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*On this date, in 1688, the Registry shares an article on Abolitionists and the formal beginning of organized group Abolitionism in America.
This movement sought to end slavery in the United States and was active both before and during the American Civil War. In the Americas and Western Europe, abolitionism was a movement that sought to end the Middle Passage (Atlantic slave trade) and free slaves.
Enlightened white-English Quaker thinkers in America condemned slavery on humanistic grounds. They and some Evangelical denominations condemned slavery as un-Christian. At that time, most slaves were Africans or descendants of Africans, but thousands of Native Americans were also enslaved. In the 18th century alone, as many as six million Africans were transported to the Americas as slaves, at least a third on British ships to North America. The first statement against slavery in America was written in 1688 by the Religious Society of Friends (Quakers).
On February 18, 1688, Francis Daniel Pastorius of Germantown, Pennsylvania, drafted the 1688 Germantown Quaker Petition Against Slavery, a two-page condemnation of the practice, and sent it to the governing bodies of their Quaker church. The document intended to stop slavery within the Quaker community, where 70% of Quakers owned slaves between 1681 and 1705. It acknowledged the universal rights of all people. While the Quaker establishment did not take action at that time, the unusually early, clear, and forceful argument in the 1688 Germantown Quaker Petition Against Slavery initiated the spirit that finally led to the end of slavery in the Society of Friends (1776) and the Commonwealth of Pennsylvania (1780).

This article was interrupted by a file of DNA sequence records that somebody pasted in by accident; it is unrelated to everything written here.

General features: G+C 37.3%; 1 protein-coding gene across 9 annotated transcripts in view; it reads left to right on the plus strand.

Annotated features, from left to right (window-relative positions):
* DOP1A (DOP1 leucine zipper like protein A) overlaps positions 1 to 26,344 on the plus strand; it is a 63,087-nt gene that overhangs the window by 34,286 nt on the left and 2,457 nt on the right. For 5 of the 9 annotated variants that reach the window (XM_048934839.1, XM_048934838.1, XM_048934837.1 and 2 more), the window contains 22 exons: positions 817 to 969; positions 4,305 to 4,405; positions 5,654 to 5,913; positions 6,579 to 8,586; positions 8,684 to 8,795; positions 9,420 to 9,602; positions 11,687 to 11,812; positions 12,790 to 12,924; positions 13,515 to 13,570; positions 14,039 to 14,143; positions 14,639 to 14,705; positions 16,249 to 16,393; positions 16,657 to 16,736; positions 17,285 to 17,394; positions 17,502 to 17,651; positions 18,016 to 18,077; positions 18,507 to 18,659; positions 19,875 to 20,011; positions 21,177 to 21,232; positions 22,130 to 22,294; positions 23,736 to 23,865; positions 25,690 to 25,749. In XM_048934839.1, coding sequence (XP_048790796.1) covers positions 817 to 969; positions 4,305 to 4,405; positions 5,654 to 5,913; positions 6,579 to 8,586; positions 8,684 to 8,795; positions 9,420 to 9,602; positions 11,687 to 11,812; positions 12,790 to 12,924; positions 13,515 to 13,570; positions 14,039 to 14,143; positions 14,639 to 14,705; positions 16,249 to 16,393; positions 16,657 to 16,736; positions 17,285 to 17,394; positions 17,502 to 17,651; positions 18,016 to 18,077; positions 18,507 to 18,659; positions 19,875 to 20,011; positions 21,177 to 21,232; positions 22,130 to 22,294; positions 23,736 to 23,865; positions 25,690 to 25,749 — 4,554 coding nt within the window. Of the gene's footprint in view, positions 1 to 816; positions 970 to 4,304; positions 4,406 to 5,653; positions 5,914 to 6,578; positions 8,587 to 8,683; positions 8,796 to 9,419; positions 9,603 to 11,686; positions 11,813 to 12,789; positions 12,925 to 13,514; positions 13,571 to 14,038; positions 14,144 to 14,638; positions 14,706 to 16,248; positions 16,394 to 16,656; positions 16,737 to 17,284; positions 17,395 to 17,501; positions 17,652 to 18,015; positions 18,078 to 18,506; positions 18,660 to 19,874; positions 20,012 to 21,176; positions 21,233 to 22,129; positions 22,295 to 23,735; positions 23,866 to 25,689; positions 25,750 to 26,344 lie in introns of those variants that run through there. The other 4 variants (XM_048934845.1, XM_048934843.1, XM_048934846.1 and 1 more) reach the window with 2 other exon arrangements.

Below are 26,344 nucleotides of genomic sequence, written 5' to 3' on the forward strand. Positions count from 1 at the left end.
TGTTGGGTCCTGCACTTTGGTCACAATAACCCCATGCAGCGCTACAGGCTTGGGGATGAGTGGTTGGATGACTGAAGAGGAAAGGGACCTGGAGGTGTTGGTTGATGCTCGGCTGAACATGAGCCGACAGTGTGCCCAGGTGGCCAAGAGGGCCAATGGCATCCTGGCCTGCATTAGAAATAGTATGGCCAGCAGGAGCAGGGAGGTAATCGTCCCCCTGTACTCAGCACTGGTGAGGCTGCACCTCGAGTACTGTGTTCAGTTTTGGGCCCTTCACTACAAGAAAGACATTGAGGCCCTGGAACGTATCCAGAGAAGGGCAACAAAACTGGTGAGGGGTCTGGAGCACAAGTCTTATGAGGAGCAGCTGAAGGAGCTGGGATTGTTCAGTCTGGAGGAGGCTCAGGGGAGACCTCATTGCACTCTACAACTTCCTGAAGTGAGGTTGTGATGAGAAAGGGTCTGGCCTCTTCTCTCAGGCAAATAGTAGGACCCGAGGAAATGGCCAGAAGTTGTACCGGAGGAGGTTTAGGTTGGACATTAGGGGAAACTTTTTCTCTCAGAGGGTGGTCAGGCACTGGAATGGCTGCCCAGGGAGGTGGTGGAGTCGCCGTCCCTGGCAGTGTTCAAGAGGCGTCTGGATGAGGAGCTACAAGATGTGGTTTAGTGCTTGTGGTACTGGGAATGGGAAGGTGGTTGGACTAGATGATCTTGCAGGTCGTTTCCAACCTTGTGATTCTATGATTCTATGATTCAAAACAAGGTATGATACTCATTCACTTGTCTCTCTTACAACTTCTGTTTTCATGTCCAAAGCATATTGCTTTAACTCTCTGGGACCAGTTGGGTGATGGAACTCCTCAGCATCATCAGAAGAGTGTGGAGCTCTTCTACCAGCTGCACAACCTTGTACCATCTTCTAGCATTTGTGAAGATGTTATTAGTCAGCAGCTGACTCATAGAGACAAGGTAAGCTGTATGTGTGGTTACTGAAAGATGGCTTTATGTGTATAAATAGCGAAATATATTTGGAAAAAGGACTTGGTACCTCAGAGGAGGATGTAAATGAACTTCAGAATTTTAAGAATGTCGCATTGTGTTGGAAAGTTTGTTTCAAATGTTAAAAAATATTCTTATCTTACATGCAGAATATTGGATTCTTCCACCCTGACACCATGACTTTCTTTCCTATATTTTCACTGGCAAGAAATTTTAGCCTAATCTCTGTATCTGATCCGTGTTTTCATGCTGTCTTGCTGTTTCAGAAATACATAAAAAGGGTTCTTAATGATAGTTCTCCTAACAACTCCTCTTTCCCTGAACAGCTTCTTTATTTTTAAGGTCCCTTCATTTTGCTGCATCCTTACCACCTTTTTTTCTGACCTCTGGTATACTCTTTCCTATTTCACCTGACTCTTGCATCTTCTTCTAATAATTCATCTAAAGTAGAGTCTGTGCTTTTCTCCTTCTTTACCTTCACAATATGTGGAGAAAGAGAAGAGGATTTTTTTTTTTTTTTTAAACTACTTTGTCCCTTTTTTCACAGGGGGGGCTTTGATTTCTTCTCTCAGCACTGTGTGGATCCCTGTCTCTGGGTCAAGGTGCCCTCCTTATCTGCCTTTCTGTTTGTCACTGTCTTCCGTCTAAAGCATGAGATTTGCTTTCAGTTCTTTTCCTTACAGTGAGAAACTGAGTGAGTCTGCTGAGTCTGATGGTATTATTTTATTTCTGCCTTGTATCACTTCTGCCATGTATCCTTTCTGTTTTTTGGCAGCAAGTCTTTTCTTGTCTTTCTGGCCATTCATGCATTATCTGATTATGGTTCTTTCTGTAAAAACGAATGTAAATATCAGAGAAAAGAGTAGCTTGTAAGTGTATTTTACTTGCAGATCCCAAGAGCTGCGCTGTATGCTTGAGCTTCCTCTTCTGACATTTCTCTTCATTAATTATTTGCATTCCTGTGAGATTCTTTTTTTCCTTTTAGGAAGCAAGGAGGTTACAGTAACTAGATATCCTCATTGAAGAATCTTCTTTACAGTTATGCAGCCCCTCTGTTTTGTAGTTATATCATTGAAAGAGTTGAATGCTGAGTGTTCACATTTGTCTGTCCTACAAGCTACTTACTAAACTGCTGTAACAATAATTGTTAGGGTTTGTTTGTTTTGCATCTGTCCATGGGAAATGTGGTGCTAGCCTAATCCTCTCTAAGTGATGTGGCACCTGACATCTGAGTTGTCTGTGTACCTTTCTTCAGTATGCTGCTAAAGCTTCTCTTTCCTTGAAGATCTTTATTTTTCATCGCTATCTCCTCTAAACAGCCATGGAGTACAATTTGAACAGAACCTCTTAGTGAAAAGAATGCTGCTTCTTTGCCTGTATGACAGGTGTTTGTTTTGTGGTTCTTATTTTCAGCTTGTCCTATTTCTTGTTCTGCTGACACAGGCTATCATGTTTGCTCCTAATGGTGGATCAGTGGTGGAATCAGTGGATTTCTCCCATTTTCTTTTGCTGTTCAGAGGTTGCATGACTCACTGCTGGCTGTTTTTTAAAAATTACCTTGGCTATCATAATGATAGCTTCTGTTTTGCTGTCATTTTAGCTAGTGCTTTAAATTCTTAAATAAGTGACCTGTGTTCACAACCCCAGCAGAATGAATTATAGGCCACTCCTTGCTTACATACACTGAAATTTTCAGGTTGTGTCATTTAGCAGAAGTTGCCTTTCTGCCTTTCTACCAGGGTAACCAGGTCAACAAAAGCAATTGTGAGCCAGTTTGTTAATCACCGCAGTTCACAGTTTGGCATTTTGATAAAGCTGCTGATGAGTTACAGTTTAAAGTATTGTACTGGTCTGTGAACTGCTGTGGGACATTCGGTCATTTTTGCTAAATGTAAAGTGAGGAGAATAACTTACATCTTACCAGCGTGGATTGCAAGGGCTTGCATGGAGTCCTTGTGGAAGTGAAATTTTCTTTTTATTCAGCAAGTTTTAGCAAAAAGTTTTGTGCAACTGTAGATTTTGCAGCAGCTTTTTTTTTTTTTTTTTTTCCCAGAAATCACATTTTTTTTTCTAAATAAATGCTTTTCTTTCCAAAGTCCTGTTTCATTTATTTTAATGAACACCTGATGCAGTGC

The Quaker Quarterly Meeting of Chester, Pennsylvania, first protested in 1711. Within a few decades, the slave trade was under attack, opposed by Quaker leaders such as William Burling, Benjamin Lay, Ralph Sandiford, William Sotheby, and John Woolman. This formal movement was empathetic and intersected with the many Black slaves, revolutionaries, white allies, and groups throughout the Antebellum era of America. Many included Denmark Vesey, Harriet Tubman, Nate Turner, Frederick Douglass, Sojourner Truth, Robert Purvis, William Wilberforce, and John Brown.
Slavery was banned in the colony of Georgia soon after its founding in 1733. The colony's founder, James Edward Oglethorpe, fended off repeated attempts by South Carolina merchants and land speculators to introduce slavery to the colony. In 1739, he wrote to the Georgia Trustees urging them to hold firm: If we allow slaves, we act against the very principles we associated with, which was to relieve the distresses. Whereas, now we should occasion the misery of thousands in Africa by setting men upon using arts to buy and bring into perpetual slavery the poor people who now live there free— James Edward Oglethorpe, 1739. The struggle between Georgia and South Carolina led to the first debates in Parliament over the issue of slavery, occurring between 1740 and 1742. Within the British Empire, the Massachusetts courts began to follow England when, in 1772, they denied slave owners in England the legal right to move an enslaved person out of England without the person's consent.
The decision, Somerset v. Stewart, did not apply to the colonies. Between 1764 and 1774, seventeen slaves appeared in Massachusetts courts to sue their owners for freedom. Boston lawyer Benjamin Kent represented them. In 1766, Kent won a case (Slew v. Whipple) to liberate Jenny Slew, a mixed-race woman kidnapped in Massachusetts and then handled as a slave. According to historian Steven Pincus, many colonial legislatures worked to enact laws limiting slavery. The Provincial legislature of Massachusetts Bay, as noted by historian Gary B. Nash, approved a law "prohibiting the importation and purchase of slaves by any Massachusetts citizen." The Loyalist British Governor Thomas Hutchinson vetoed it, which was taken badly by the population.